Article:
Thanks to technology, many workers began to work remotely during the pandemic. However, not all jobs offer this possibility.
This is the case for health professionals, supermarket workers and other essential workers, who risk their lives to serve the population. At the same time, many “non-essential” workers, who cannot work from home, are losing their jobs in sectors such as retail, tourism and hospitality.
A study entitled Who Can Work from Home in Ireland, done by ESRI, highlights some inequalities in remote work in the country, and discusses how the home office can prevent more Irish people from losing their jobs in the future.
Remote work in Ireland
Before the Covid-19 crisis, about 14% of Irish workers worked remotely. The rate is higher than the European average, being the 11th country on the continent with the most remote workers. The ranking is led by Sweden, where the rate of remote workers reaches 30%.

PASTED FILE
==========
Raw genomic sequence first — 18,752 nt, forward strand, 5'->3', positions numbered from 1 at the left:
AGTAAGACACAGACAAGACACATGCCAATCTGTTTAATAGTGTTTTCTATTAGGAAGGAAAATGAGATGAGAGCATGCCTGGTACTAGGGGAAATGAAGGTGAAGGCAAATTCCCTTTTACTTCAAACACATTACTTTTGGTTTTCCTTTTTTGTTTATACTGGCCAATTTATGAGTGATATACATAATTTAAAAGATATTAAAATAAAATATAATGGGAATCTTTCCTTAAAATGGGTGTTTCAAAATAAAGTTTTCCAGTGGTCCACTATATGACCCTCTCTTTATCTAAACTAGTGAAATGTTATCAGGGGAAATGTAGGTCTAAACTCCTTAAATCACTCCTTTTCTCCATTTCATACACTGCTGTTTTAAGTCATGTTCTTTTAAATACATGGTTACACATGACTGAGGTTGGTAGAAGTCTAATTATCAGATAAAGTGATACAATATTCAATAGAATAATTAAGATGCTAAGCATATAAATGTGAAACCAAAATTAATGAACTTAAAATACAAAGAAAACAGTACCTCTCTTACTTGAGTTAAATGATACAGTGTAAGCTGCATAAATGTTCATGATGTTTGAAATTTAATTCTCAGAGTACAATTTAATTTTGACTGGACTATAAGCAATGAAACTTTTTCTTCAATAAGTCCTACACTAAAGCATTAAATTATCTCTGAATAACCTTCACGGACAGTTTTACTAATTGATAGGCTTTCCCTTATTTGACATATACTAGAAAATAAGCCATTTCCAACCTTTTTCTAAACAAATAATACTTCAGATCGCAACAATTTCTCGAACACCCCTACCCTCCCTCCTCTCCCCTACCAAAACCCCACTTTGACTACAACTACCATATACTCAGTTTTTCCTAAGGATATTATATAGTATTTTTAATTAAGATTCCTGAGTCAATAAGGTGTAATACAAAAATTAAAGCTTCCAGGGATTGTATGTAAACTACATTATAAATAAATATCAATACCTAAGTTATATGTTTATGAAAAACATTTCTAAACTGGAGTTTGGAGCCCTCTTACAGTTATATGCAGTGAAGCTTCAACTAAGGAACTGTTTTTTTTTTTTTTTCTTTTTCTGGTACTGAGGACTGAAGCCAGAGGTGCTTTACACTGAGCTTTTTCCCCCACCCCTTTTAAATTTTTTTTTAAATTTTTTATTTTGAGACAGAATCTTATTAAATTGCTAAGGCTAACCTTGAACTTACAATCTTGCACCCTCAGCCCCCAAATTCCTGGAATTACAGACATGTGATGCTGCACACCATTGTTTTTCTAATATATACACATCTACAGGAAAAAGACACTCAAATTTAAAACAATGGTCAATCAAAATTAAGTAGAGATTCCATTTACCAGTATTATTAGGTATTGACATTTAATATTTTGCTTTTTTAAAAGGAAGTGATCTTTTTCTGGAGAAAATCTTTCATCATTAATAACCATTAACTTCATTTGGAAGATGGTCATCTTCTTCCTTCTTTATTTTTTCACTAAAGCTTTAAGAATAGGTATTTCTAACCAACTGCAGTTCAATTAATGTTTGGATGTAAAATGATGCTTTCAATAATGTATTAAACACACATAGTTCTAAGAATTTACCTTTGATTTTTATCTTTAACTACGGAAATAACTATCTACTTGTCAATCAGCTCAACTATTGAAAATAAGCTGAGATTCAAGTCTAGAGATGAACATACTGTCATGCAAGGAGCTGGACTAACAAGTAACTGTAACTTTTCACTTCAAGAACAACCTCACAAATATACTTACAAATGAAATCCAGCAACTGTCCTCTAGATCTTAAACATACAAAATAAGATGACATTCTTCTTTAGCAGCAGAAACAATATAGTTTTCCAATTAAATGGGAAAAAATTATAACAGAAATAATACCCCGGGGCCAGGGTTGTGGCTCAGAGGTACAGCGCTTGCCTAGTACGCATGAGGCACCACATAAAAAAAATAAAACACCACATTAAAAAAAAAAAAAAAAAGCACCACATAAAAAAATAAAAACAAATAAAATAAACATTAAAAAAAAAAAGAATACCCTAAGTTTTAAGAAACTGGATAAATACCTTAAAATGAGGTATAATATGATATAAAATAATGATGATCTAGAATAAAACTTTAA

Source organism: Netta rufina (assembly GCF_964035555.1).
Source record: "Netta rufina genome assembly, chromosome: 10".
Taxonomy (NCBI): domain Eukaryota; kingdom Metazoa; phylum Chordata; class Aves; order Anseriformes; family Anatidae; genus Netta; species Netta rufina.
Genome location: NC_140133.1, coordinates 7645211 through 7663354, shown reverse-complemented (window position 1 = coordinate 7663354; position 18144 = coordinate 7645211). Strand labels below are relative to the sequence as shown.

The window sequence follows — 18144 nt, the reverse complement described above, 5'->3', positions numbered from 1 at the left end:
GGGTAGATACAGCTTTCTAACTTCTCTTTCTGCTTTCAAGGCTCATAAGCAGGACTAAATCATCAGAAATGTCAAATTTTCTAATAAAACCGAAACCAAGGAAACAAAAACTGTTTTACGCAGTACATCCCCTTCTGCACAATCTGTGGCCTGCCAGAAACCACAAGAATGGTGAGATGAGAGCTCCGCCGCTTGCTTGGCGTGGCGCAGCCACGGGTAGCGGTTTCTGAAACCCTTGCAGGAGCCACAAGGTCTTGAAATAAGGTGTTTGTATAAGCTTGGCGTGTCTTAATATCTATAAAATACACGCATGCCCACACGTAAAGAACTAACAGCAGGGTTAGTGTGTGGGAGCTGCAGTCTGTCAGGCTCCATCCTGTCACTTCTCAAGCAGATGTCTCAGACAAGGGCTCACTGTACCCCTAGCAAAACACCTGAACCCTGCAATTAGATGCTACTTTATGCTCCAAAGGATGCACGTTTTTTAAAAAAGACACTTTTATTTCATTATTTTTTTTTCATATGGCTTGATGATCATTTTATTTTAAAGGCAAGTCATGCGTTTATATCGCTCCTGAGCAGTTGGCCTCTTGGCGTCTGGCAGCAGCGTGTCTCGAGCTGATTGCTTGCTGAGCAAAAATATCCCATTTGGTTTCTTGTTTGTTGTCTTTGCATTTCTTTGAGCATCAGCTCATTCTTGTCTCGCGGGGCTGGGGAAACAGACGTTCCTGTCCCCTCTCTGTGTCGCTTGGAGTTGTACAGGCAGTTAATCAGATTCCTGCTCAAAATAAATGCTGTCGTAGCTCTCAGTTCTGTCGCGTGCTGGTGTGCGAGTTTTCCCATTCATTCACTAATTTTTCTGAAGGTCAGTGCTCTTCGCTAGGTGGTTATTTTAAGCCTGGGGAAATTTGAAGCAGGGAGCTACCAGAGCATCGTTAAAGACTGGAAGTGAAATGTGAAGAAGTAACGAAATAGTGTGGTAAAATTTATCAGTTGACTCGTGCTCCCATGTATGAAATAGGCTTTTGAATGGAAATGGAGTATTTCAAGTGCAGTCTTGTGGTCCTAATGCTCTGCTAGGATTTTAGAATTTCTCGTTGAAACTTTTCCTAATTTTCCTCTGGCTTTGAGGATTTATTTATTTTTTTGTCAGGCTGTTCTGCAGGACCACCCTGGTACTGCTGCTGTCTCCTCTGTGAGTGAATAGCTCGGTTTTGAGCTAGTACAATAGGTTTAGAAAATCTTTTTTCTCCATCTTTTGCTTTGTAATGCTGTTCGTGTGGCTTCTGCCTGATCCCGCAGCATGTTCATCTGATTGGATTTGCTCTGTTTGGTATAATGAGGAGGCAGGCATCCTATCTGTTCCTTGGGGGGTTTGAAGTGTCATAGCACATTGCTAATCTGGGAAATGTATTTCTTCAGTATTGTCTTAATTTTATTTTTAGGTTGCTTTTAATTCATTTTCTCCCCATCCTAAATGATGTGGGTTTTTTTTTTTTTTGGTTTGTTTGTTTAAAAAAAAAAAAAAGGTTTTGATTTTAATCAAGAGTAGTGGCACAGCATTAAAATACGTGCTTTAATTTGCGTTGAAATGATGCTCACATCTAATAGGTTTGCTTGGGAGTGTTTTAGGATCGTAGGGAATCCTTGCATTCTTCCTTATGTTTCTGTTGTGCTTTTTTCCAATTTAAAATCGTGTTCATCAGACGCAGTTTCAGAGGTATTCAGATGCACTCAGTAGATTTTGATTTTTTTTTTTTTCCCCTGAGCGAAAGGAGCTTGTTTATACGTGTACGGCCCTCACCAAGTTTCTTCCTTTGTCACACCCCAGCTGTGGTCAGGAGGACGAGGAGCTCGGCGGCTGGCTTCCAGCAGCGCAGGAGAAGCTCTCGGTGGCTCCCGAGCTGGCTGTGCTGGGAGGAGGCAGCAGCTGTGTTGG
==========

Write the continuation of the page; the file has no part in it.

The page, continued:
In Ireland, the sector in which remote work is most common is education, with 37% of employees working from home, followed by technology (36%) and finance (25%). At the end of the list are the retail (7%), transportation (7%) and hospitality (2%) sectors.
The data show that most essential workers earn low wages, and many of them are women and / or single parents, which makes it difficult to care for their children, since schools and daycare centers are closed.
In addition, the incidence of remote work is much lower among women, foreigners, young people (below 30) and professionals in lower positions, exposing a great inequality between employees in the same sector.
According to Paul Redmond, co-author of the study, it is necessary to increase the ability to work remotely in Ireland, especially among low-income workers, which would help the country to keep jobs and reduce the economic impact of the crisis.